I gotta tell you there were some rough looking mountain women there. One was smoking a cob pipe (ala Granny Clampet) and when others would finish their jobs (whatever they were doing) they would take up a banjo or dulcimer and play for the others. There was a log fire going and a sheet of steel where bacon was frying. [I have to tell you if they don't have bacon in Heaven, I'm not sure I want to go there.] Anyway, it got me to thinking about females, versus women, versus ladies, versus girls. All these females were women... but not the kind of women you usually see at the mall. I think none were ladies (I could be wrong) and all looked as though they'd left "girlhood" a long time ago.

Recently I had the opportunity to discuss our particular "persuasion" with a group of both pre-op and post-op TS folks. When they found out that I am a physician, they wanted to pick my brain about a variety of medical things. I told them I was pretty much by now incompetent... but they insisted. Anyway, during the course of the discussion one person opined as to how she couldn't wait to become a full fledged woman after her surgery in a few weeks. I opined that unless her surgery was going to replace that nasty little "Y" chromosome in some 3 or 4 trillion cells, she wasn't going to become a female... but rather a male (she would also still have a prostate and where I went to med school females still did not come with prostates) with female characteristics. That in turn brought on lots more discussion all very friendly and open.

So after that discussion and the visual sites of today, I am wondering if womanhood and femaleness are the same or if one can exist independently of the other? And what does being a lady have to do with either of these? I remember one day asking my wife if a dress I was going to wear was too tight and she said that "a dress should be tight enough so that people would know that you're a woman and fit loose enough so that they'd know you are a lady." So I wonder, is being a lady something we can all attain and is thus more of a comportment issue than a gender issue? Can we become women through surgery, HRT, etc. or none of these without being genetically female?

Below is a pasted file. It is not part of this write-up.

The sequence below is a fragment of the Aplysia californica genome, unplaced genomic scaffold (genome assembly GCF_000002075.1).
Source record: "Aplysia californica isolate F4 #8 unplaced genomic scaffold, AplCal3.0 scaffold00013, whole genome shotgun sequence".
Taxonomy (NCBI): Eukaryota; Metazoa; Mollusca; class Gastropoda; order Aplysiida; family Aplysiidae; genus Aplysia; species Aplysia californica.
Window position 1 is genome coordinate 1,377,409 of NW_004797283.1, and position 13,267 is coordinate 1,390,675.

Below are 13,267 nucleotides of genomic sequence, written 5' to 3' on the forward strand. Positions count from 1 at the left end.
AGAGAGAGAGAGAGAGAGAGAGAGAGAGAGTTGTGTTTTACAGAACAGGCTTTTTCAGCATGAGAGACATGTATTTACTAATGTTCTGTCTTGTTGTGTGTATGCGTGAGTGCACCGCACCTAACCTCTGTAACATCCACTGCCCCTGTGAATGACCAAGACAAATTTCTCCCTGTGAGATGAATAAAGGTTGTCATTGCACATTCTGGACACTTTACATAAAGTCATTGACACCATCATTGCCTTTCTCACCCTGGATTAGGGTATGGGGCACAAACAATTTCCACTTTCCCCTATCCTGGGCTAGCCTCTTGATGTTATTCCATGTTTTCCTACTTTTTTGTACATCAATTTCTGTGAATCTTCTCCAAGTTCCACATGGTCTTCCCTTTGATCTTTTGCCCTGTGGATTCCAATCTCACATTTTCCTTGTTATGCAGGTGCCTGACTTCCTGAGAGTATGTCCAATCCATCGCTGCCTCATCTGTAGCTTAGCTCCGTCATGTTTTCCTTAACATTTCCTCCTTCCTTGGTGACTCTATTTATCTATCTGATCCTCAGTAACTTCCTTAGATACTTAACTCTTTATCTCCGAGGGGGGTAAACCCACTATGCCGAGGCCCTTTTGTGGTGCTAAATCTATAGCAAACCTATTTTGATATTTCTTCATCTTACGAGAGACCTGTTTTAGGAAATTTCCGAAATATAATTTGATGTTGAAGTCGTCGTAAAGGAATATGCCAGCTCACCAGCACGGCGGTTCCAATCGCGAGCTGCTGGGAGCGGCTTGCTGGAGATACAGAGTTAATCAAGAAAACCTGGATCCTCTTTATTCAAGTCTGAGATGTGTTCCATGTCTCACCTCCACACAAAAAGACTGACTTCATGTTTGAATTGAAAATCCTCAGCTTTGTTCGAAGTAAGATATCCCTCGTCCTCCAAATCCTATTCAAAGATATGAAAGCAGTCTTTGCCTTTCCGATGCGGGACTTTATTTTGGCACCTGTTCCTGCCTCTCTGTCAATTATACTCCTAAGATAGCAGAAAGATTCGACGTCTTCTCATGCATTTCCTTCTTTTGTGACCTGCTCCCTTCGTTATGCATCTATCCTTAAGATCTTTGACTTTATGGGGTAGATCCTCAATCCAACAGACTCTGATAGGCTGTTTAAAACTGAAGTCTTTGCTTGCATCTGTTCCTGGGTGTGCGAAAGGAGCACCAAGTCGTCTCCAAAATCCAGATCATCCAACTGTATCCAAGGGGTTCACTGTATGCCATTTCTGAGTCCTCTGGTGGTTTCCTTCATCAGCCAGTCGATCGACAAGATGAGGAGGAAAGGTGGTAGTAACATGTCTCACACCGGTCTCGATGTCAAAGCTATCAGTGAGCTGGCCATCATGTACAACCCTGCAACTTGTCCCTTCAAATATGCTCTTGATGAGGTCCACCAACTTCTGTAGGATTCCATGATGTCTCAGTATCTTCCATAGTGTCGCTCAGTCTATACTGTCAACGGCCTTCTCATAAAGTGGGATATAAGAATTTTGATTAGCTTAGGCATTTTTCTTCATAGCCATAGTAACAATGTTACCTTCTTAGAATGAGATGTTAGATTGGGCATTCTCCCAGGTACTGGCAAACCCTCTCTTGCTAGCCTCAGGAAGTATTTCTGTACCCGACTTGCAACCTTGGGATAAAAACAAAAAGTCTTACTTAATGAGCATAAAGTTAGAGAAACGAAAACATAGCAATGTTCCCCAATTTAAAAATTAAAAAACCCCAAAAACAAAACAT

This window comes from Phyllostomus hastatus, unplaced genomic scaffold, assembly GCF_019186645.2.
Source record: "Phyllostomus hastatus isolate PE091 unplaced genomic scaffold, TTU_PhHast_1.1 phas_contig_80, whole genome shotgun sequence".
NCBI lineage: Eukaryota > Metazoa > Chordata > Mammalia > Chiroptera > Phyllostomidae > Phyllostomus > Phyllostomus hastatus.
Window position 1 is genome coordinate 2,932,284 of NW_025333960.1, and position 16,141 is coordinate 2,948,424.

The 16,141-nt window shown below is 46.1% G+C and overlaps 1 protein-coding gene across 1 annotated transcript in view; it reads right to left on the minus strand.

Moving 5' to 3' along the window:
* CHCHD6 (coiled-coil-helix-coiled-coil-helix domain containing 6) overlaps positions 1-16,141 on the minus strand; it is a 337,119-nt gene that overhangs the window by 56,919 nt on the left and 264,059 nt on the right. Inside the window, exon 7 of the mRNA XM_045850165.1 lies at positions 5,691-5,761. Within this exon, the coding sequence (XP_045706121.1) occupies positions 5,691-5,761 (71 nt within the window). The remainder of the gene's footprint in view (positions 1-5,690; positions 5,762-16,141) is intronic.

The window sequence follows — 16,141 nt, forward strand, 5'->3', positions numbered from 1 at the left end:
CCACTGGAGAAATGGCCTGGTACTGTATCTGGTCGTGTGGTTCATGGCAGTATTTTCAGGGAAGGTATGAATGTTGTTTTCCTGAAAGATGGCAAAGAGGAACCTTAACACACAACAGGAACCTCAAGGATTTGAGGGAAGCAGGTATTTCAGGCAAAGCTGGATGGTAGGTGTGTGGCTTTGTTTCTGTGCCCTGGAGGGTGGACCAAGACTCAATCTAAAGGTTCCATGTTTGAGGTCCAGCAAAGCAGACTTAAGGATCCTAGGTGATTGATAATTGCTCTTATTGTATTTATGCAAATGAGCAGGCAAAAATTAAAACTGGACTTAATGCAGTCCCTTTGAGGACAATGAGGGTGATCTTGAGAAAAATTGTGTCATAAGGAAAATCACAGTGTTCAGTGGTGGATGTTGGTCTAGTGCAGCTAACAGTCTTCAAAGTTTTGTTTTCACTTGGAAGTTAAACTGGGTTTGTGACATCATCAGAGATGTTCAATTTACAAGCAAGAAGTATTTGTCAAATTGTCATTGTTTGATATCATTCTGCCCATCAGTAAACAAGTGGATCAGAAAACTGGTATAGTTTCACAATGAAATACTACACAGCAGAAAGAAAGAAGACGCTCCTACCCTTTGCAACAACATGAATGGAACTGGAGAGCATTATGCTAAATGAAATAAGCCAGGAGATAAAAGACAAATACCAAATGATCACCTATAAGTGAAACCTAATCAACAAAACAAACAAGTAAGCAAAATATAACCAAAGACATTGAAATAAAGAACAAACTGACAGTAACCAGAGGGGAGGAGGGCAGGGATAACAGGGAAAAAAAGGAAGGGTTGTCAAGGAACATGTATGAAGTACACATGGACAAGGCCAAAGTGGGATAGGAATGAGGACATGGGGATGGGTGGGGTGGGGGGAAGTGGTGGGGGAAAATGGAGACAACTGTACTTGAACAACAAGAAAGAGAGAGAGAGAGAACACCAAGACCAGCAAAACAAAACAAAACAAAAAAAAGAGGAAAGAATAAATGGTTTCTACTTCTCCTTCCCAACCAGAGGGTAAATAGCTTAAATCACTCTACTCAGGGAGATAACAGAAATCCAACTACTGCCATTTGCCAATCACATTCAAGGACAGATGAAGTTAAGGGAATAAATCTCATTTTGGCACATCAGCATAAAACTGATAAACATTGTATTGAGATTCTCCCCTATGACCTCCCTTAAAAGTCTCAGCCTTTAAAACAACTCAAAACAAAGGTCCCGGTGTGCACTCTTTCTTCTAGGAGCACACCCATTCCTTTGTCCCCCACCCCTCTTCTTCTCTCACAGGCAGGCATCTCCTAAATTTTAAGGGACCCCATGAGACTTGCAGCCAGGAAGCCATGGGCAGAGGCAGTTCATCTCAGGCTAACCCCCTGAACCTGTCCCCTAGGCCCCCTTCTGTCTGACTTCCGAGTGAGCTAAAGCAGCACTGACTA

Well, you noticed in the beginning I referred to myself as being a "Southern, Mountain Girl"... and I love being that... a feisty girl... and sometimes a woman, sometimes a lady, unfortunately never a female, and all the time loving whatever it is that I am.

Points to ponder girls... er... ladies...

-- Angie    (name changed to protect the innocent)


Here is my response:

If I put in my 2 cents worth, you can all send me the change. So here are my opinions on this subject.

Being a lady (or gentleman) is a matter of behavior towards others. It has absolutely nothing to do with biology.

Being a woman is a matter of behavior in general. It also has absolutely nothing to do with biology.

Being a female is a matter of biology – and, by the way does not mean that one may only have two X chromosomes; there are other uncommon, but not totally rare, variations. It has nothing to do with behavior.

I suspect that all of us in our "persuasion" (as Angie called it) know females who are not ladies. We probably know females who are not women but may have to wrack our brains to figure out who they are. And we also know ladies who are not females.

Rest assured, Angie, being a mountain girl is not mutually exclusive with being a lady.

And, for the rest of us not so fortunate to live in so picturesque an environment, being a lady is also not mutually exclusive with being a bitch occasionally. That's a fact that I take great comfort in.

Nancy


I'd like to expound upon this a little more: (Hmm. Are "expound" and "little more" redundant?)

"Lady" is an honorary title bestowed upon someone to recognize the way she acts towards, and treats, others. In general, it requires one to be a woman first (see above). The same distinction also goes for "gentleman." I know gentlemen who are females and ladies who are male. The funny thing is that I don't know that many ladies who are female, nor gentlemen who are male.

"Woman" is a title, or label, you appropriate for yourself. It does not mean the way you dress. It is the way you act because of the way you see yourself. Most of us know a gay man who acts in a feminine manner; because he still sees himself as a male, he does not use the term "woman" to describe himself (we'll ignore "girl" for the moment). We may also know males who crossdress, yet you know they are not women because their self-image is obvious.